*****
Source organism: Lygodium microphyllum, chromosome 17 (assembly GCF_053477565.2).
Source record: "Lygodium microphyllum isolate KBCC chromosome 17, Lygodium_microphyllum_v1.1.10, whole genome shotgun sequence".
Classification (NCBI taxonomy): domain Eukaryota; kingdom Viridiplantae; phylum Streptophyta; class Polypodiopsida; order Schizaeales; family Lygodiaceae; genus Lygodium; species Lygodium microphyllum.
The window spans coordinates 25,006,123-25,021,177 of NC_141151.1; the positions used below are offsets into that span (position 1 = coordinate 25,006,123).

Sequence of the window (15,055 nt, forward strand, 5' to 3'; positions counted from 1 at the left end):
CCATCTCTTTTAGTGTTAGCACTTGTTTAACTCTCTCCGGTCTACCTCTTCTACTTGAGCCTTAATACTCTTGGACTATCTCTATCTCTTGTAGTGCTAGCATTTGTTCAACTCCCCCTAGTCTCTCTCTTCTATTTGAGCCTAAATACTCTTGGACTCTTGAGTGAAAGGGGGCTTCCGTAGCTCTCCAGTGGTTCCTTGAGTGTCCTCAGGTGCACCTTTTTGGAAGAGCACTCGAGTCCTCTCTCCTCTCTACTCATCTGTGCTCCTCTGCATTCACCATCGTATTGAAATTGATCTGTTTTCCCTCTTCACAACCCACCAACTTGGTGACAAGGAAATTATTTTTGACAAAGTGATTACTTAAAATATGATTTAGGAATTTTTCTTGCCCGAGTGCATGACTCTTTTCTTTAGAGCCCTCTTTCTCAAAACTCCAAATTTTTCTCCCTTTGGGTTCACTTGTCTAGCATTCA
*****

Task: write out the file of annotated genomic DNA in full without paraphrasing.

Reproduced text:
Source organism: Lygodium microphyllum, chromosome 17 (assembly GCF_053477565.2).
Source record: "Lygodium microphyllum isolate KBCC chromosome 17, Lygodium_microphyllum_v1.1.10, whole genome shotgun sequence".
Classification (NCBI taxonomy): domain Eukaryota; kingdom Viridiplantae; phylum Streptophyta; class Polypodiopsida; order Schizaeales; family Lygodiaceae; genus Lygodium; species Lygodium microphyllum.
The window spans coordinates 25,006,123-25,021,177 of NC_141151.1; the positions used below are offsets into that span (position 1 = coordinate 25,006,123).

Sequence of the window (15,055 nt, forward strand, 5' to 3'; positions counted from 1 at the left end):
CCATCTCTTTTAGTGTTAGCACTTGTTTAACTCTCTCCGGTCTACCTCTTCTACTTGAGCCTTAATACTCTTGGACTATCTCTATCTCTTGTAGTGCTAGCATTTGTTCAACTCCCCCTAGTCTCTCTCTTCTATTTGAGCCTAAATACTCTTGGACTCTTGAGTGAAAGGGGGCTTCCGTAGCTCTCCAGTGGTTCCTTGAGTGTCCTCAGGTGCACCTTTTTGGAAGAGCACTCGAGTCCTCTCTCCTCTCTACTCATCTGTGCTCCTCTGCATTCACCATCGTATTGAAATTGATCTGTTTTCCCTCTTCACAACCCACCAACTTGGTGACAAGGAAATTATTTTTGACAAAGTGATTACTTAAAATATGATTTAGGAATTTTTCTTGCCCGAGTGCATGACTCTTTTCTTTAGAGCCCTCTTTCTCAAAACTCCAAATTTTTCTCCCTTTGGGTTCACTTGTCTAGCATTCA